Applicants may propose one or more concepts for future Pilot Research Projects and Ancillary Studies. Label the file "Pilot.pdf".

Present a brief description of the goals, significance and feasibility for each of the proposed concepts, indicating whether it will be associated with one or more or the components of the BACPAC Research Consortium.  Details on the technical approach and a detailed budget should not be included. Each concept description should not exceed one page. Concepts may propose exploring a research question or applying the applicants analytic or technology in a different experimental model, system or population elsewhere in the BACPAC research Program sites and Centers.

A summary of Project/Performance Sites in the Overall section of the assembled application image in eRA Commons compiled from data collected in the other components will be generated upon submission.

Research & Related Senior/Key Person Profile (Overall)

Include only the Project Director/Principal Investigator (PD/PI) and any multi-PDs/PIs (if applicable to this FOA) for the entire application.

A summary of Senior/Key Persons followed by their Biographical Sketches in the Overall section of the assembled application image in eRA Commons will be generated upon submission.

Budget (Overall)

The only budget information included in the Overall component is the Estimated Project Funding section of the SF424 (R&R) Cover.  

A budget summary in the Overall section of the assembled application image in eRA Commons compiled from detailed budget data collected in the other components will be generated upon submission.

PHS 398 Research Plan (Overall)

Specific Aims:  Describe the broad long-term objectives and goals of the proposed Mechanistic Center.  Include the objectives for each of the Research Projects, Research Cores, the Clinical Core, the Informatics Core and the Administrative Core.         

Research Strategy:    

The Research Strategy section of the Overall Component serves to introduce the proposed Center, to state the objectives, and to identify either the research theme or the research challenge that the Center proposes to address. This section also provides reviewers with a sense of the overall significance of the BACPAC Mechanistic Center, i.e., how the Center and the unique research approaches proposed will advance translation of knowledge to improve our understanding of the mechanisms of back pain and lead to new therapeutic, diagnostic or prevention strategies or other tangible products or deliverables for back pain.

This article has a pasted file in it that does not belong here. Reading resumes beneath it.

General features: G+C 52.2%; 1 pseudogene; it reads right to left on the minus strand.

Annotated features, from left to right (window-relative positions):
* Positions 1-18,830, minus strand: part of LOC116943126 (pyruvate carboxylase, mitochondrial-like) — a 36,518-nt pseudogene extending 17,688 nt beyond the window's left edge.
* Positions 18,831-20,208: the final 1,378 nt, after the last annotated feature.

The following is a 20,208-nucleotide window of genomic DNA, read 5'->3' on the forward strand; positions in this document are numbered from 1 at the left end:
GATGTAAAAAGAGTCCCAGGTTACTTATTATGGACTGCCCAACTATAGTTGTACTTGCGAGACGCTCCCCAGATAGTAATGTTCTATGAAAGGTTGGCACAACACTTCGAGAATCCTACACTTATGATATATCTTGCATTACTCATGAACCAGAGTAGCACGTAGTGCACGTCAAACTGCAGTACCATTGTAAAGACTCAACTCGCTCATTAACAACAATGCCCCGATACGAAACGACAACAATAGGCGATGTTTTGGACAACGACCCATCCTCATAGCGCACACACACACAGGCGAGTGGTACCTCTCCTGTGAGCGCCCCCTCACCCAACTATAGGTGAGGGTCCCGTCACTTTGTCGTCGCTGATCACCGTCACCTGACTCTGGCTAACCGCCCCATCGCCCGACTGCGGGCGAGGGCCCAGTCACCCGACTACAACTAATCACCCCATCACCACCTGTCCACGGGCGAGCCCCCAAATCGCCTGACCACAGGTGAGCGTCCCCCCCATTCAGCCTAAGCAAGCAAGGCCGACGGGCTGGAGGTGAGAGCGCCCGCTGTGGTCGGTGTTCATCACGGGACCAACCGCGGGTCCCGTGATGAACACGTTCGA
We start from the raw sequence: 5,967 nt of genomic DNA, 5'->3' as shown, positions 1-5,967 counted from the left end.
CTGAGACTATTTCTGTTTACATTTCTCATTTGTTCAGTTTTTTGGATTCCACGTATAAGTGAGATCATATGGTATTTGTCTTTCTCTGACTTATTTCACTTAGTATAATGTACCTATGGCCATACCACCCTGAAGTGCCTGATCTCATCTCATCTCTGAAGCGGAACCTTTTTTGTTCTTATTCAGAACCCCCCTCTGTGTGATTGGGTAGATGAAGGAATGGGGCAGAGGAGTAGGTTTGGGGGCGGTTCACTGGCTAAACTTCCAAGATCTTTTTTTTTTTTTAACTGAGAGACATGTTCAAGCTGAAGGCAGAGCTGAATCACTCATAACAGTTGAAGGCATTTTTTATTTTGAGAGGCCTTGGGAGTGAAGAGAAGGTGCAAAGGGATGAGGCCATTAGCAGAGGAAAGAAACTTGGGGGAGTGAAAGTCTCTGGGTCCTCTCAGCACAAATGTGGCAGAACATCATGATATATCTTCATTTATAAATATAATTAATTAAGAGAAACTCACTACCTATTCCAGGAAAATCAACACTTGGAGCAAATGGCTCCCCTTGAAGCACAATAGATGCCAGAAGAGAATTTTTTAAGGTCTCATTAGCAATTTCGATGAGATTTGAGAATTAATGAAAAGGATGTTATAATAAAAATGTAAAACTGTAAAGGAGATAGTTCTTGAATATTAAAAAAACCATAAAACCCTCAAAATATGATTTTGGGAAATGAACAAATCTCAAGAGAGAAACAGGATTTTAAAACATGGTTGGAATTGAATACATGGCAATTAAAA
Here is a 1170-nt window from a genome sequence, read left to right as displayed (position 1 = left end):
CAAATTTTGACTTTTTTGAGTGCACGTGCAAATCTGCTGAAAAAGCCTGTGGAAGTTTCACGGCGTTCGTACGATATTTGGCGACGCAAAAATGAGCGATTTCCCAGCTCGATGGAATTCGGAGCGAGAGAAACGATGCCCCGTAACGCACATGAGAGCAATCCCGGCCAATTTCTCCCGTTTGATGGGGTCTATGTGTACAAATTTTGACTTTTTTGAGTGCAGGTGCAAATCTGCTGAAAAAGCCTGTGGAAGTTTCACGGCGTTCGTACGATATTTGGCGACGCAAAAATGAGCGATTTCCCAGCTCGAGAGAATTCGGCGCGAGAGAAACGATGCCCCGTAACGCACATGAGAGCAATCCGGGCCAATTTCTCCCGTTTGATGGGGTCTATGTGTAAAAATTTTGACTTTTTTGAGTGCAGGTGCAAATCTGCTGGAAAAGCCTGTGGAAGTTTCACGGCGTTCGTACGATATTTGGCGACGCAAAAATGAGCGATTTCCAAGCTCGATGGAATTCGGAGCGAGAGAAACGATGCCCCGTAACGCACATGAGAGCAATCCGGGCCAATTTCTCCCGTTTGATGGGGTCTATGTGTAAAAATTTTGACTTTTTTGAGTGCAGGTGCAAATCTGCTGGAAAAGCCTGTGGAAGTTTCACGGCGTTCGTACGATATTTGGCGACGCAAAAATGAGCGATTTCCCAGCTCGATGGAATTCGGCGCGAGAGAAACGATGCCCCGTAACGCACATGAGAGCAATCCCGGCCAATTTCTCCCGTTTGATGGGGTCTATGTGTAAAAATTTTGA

The Research Strategy section of the Overall component should be organized in the following fashion:

Overview

Each BACPAC Mechanistic Center application should have an Overview section. This section should describe the goals of the Center, the disciplines brought together and explain the strategy for achieving the objectives of the overall program. Describe the scientific, organizational and management structure of the Center and how they relate to either the selected research theme or research challenge. Include the leadership structure of the Center and the various Research Components and Cores. It is important to emphasize the events that have led to the current application, and especially to describe the anticipated unique opportunities for translational research within the proposed Center. Briefly describe each of the proposed project(s), and how the project(s) address the overarching theme or challenge in back pain. Briefly describe any research cores that are included in the application and how each core will support the proposed project(s). Address how the research contributes to 1) improved patient phenotyping, 2) an integrated model of LBP, 3) development of new and improved algorithms, and/or 4) identification of new targets for intervention.

Significance of the Mechanistic Center

This section should succinctly present the areas of back pain research focus and explicitly state and clearly describe the premise or the rationale for the proposed Center. The section should indicate the significance of the proposed work with respect to the research activities of the community and field(s), the unique and scientific, clinical, technical and informatics aspects of the Center, any critical resources such patient cohorts, indicating the degree to which the Center is expected to accelerate scientific and translational progress in back pain.

Innovation of the Mechanistic Center

Describe the innovation brought by the Mechanistic Center. Address how the proposed research will advance or change current research or clinical practice paradigms by using novel theoretical concepts, approaches or methodologies, instrumentation, or interventions. Describe how the research integrates current biomedical and psychosocial approaches to the study of back pain. Describe the potential of any interdisciplinary collaboration and synergistic interactions within the BACPAC consortium that will bring innovation to the Center and to the back-pain research field. Describe how the innovation in the Center can be shared with other MRCs, Tech Sites and Phase 2CTs in the BACPAC Research Program.

Approach of the Mechanistic Center

Summarize the overall strategy and the unique research approaches or any unique cohorts proposed that will accomplish the specific aims of the Mechanistic Center and accelerate discovery and translation of knowledge to improve our understanding of human pathobiology and lead to new therapeutic, diagnostic or prevention strategies in back pain. Describe any anticipated problems, alternative strategies and benchmarks for success. Indicate how the Center will leverage existing resources within the BACPAC to advance the goals and objectives of the proposed Center.